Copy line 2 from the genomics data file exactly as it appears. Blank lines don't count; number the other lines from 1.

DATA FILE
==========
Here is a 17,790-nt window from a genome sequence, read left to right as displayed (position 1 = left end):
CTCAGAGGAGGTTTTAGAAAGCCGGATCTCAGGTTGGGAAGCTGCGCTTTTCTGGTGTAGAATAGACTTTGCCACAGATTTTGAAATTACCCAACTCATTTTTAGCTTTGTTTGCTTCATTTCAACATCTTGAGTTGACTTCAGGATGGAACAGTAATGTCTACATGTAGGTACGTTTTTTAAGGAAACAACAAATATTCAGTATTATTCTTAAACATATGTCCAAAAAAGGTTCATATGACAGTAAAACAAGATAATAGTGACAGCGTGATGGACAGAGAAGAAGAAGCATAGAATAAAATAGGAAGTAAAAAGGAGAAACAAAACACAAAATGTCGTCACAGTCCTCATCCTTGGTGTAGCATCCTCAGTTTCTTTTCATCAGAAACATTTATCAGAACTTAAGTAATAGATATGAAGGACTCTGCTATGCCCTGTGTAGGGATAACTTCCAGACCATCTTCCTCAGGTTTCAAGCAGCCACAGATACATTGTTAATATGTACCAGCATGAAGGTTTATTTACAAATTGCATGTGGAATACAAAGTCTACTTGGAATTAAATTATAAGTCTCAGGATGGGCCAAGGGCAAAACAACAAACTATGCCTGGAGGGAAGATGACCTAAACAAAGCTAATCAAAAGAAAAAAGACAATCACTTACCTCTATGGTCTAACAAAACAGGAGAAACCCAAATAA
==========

CTCAGAGGAGGTTTTAGAAAGCCGGATCTCAGGTTGGGAAGCTGCGCTTTTCTGGTGTAGAATAGACTTTGCCACAGATTTTGAAATTACCCAACTCATTTTTAGCTTTGTTTGCTTCATTTCAACATCTTGAGTTGACTTCAGGATGGAACAGTAATGTCTACATGTAGGTACGTTTTTTAAGGAAACAACAAATATTCAGTATTATTCTTAAACATATGTCCAAAAAAGGTTCATATGACAGTAAAACAAGATAATAGTGACAGCGTGATGGACAGAGAAGAAGAAGCATAGAATAAAATAGGAAGTAAAAAGGAGAAACAAAACACAAAATGTCGTCACAGTCCTCATCCTTGGTGTAGCATCCTCAGTTTCTTTTCATCAGAAACATTTATCAGAACTTAAGTAATAGATATGAAGGACTCTGCTATGCCCTGTGTAGGGATAACTTCCAGACCATCTTCCTCAGGTTTCAAGCAGCCACAGATACATTGTTAATATGTACCAGCATGAAGGTTTATTTACAAATTGCATGTGGAATACAAAGTCTACTTGGAATTAAATTATAAGTCTCAGGATGGGCCAAGGGCAAAACAACAAACTATGCCTGGAGGGAAGATGACCTAAACAAAGCTAATCAAAAGAAAAAAGACAATCACTTACCTCTATGGTCTAACAAAACAGGAGAAACCCAAATAA